• Next follows the design phase; based on a clear definition of what needs to be achieved the contract manufacturer starts to design the solution, examining the hardware and process facets, as well as the IT and qualification, testing and validation features. Now is the time to start preparing what is called the organizational change management - identifying how the program affects how people work within the company. This is vital, as serialization implementation will impact both processes at the manufacturing line and also at the warehouse stage when it comes to shipping and receiving goods.

• The forth phase involves the building of the solution based on individual, well defined user requirements. Changing and testing of the individual equipment commences and customers start to look at how the systems will be integrated from an IT point of view.

•The penultimate phase is where the final solution is built and the project goes live.

• The final phase involves dealing with issues which arise as a result of the implementation, such as temporary reduction of efficiency on the packaging line, and also measuring whether the benefits of implementation are being realized once the process is underway.

If an organization engages in a structured framework of serialization implementation there is an opportunity to create real business value from a programme.

Preferred Equipment

As packaging standards continue to grow in complexity due to regulatory developments, both manufacturers and contract manufacturers are faced with the challenge of how to gain a return on the investments they make in their packaging lines. Improperly selected printer technologies can seriously impede the speed and productivity of packaging lines, which can have a detrimental effect on profit margins. Selecting the correct printing technology from a dependable supplier is one of the most important considerations manufacturers need to make when implementing a serialization program.

Along with regulatory factors, the need for high resolution printing and printer cleanliness have also been driving forces behind the innovation of existing and new printing technologies in recent years. Consequently, packaging engineers now have a varied selection of printing technologies from which to pick, the most popular being Thermal Inkjet (TIJ) and Laser.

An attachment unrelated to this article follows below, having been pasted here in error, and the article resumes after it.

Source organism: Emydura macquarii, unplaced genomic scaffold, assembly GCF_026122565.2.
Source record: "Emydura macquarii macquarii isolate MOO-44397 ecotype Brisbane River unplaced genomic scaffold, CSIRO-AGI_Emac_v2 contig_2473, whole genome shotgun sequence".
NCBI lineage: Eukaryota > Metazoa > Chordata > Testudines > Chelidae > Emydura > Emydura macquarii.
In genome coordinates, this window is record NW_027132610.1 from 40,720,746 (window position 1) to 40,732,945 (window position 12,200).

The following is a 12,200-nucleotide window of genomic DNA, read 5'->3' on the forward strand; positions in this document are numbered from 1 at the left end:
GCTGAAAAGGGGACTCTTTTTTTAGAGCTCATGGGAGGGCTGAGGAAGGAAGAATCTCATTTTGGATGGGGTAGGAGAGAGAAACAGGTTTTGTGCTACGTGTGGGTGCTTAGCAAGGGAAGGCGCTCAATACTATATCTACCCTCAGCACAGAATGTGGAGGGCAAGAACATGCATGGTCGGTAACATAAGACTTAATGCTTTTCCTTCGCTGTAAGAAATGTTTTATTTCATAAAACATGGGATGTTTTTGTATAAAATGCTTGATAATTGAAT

TIJ coding and marking systems are ink-based, non-contact printers generally used to print traceability information, including 2D DataMatrix codes, onto commonly used packaging. The printer uses small resistors to propel ink drops onto packaging as it passes by the printhead. This system is used for high-resolution printing, utilizing heat and surface tension to move ink onto a package surface.

Laser printing systems use a beam of infrared light focused and steered with a series of carefully controlled small mirrors to create marks where the heat of the beam interacts with the packaging surface. Laser marking can be used to print 2D bar codes as well as human readable codes.


Serialization and trace and trace regulations are becoming commonplace within the pharmaceutical packaging industry, and interpreting how to implement serialization practices within existing packaging lines does not come without its challenges for manufacturers across the board. However, understanding how to structure a serialization programme, being conscious of key regulatory deadlines and understanding customer requirements are keys to success for CMOs in the pharmaceutical industry.

Finding a partner who is able to support that process from start to finish has significant benefits, as the smoother the transition, the less downtime will be experienced. Having the backing of a global service network is something to be mindful of, as is finding a partner who has significant experience in implementing serialization solutions and the structure in place to deliver to requirements – from a single coding unit to a turnkey project.